Fifteen of London’s councils have teamed up with the Greater London Authority to launch the London Office of Technology + Innovation.
LOTI is a collaborative body that will help London’s 32 boroughs to innovate and scale digital innovation across the capital.
The population of London is expected to increase by 2m in the coming decades. The new body will focus on digital projects that foster “radical and effective ideas” for the benefit of citizens, communities and businesses.”
LOTI will cover areas such as mobility and congestion, environment and climate change, smart cities, housing supply and poverty.
Together, the councils aim to address a range of common tech problems, including digital leadership, weak data foundations and fragmentation.
Initial projects include:
- Digital apprenticeships to develop London’s skills base and ensure growth in related employment
- Adoption of Pipeline, a single online source for all council projects, to speed up opportunities for collaboration and provide a market for tech companies to understand council needs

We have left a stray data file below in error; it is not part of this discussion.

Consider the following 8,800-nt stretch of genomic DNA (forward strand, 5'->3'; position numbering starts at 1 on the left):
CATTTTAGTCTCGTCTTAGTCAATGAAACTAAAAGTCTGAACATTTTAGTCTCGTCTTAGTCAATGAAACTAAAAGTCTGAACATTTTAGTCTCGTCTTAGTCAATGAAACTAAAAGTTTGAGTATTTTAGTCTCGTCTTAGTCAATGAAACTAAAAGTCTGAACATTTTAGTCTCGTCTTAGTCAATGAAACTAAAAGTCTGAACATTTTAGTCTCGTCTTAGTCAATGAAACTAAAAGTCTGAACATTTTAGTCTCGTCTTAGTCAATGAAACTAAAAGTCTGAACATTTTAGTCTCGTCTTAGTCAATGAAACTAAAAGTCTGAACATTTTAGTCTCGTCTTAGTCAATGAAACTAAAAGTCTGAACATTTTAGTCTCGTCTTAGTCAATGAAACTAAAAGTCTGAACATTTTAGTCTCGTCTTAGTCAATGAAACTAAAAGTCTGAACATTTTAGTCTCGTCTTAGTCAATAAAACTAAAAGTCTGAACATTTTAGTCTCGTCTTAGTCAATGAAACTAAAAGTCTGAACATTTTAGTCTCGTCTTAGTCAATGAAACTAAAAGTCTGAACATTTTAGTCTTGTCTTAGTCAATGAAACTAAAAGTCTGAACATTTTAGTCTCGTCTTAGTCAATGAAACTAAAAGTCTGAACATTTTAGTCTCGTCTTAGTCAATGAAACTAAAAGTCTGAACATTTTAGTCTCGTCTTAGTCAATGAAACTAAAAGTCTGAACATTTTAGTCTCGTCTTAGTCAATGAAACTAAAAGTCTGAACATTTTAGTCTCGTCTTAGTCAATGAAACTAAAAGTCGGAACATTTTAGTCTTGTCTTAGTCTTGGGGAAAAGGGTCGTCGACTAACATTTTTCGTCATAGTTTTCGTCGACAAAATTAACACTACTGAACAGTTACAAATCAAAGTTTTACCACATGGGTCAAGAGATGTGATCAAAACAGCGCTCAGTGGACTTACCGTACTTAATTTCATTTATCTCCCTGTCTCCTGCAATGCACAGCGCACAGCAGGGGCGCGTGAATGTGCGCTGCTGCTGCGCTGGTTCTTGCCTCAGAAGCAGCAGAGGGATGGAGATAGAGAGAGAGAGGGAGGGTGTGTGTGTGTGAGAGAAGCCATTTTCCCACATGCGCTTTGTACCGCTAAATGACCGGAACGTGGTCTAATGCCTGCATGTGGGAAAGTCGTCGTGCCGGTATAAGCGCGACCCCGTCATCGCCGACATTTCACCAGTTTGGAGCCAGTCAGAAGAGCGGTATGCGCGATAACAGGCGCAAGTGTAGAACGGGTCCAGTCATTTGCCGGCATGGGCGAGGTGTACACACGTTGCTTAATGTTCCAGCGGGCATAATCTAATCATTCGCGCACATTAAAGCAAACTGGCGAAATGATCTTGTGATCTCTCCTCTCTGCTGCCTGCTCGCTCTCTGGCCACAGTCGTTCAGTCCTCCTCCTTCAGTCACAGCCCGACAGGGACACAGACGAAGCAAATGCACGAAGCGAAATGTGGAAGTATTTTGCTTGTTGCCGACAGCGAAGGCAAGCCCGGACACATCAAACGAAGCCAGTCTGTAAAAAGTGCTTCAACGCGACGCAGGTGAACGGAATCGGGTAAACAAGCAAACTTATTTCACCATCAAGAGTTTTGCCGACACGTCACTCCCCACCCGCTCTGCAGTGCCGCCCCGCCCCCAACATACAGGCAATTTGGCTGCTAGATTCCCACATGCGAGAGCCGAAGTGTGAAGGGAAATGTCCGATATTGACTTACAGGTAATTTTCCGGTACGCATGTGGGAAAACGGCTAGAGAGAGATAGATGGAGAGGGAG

- An information sharing framework, for safe, ethical and secure data-sharing between boroughs
- Developing the London Data Store, a free and open data sharing portal where anyone can access data relating to the capital
Eddie Copeland, director of LOTI, said making better use of technology and data was “key to so many” of the challenges London faces.
Prior to this role, Copeland was director of government innovation at Nesta, an innovation foundation based in the UK. He was responsible for helping government and public sector organisations to make smarter use of people, data and technology. He said: “To meet the needs and expectations of London’s fast-growing population, public services in the capital must be set up to thrive in the internet age and make the most of all the tools and methods at their disposal.
“Through building shared capability among the boroughs, we will improve London’s capacity to experiment, collaborate and secure all sorts of important benefits for Londoners.”
The organisation will be funded for three years through grants and membership fees from core member councils, with a potential budget of £600,000 a year.